Good is counting down to its relaunch issue and new look for 2016. But what’s staying the same is the sustainable and eco-friendly ethos it stands by that’s made you, the loyal readers love it from the start. Here’s some facts you might not know about the life cycle of the magazine.
Good was launched on World Environment Day, June 2008 as New Zealand’s first carbon neutral magazine. Good remains a carboNZero-accredited magazine. The magazine’s carbon footprint is comprehensively assessed each year, including a plan to reduce emissions. Any remaining emissions are offset by purchasing carbon credits – investing in sustainable forestry in New Zealand and offshore.
Good is printed on BJ Ball Forest Stewardship Council -approved paper, which has been independently certified to verify it comes from sustainable, well -managed and legally harvested sources. The paper is made up of fibre from certified forests, controlled sources and recycled wood. In addition, Good’s paper is acid-free and bleached without the use of chlorine, which minimises the impact on the environment as it breaks down.
The inks used to print Good come from the Luxembourg-based Flint Group, a company committed to promoting sustainability in its products and to reducing their environmental impact. The Novavit F 950 PlusBio inks are based on ingredients derived from wood resin and vegetable oils. Unlike conventional mineral (or petroleum) based printing inks, that most magazine are printed with, Good’s inks use renewable materials.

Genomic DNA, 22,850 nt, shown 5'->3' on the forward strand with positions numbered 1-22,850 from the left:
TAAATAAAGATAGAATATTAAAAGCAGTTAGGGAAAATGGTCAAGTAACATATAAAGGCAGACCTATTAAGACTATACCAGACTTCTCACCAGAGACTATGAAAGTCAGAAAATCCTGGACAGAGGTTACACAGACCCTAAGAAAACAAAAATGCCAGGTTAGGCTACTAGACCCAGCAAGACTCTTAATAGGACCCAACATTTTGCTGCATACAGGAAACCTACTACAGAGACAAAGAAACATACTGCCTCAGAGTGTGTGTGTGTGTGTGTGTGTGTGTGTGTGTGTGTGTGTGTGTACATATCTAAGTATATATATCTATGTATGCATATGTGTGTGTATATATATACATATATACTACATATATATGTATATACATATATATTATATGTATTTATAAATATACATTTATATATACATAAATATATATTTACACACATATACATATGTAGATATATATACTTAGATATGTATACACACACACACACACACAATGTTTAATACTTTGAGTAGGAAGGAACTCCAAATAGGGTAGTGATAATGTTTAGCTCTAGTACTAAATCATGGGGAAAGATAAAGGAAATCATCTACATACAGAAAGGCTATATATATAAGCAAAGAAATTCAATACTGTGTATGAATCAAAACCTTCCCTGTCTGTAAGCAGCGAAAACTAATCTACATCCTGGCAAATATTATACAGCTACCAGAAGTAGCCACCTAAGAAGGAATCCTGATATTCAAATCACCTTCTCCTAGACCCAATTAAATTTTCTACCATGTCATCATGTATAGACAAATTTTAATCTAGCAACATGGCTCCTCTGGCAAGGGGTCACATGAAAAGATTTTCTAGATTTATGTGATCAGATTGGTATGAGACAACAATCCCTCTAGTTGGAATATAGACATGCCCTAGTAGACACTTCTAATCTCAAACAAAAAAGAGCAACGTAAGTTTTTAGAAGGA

Good magazine is part of the Image Centre group – a multimedia communications company with a focus on ‘doing more with less’. The print industry creates waste – so it’s important to reduce the impact. Solvents used to clean the machines in the printing process are filtered for re-use in cleaning products, and high-grade aluminium plates are on-sold to be repurposed. All paper production waste (including offcuts and packaging) is recycled, and Image Centre’s 480 light fittings have just been replaced with environmentally friendly LEDs – saving 49 tons of carbon a year.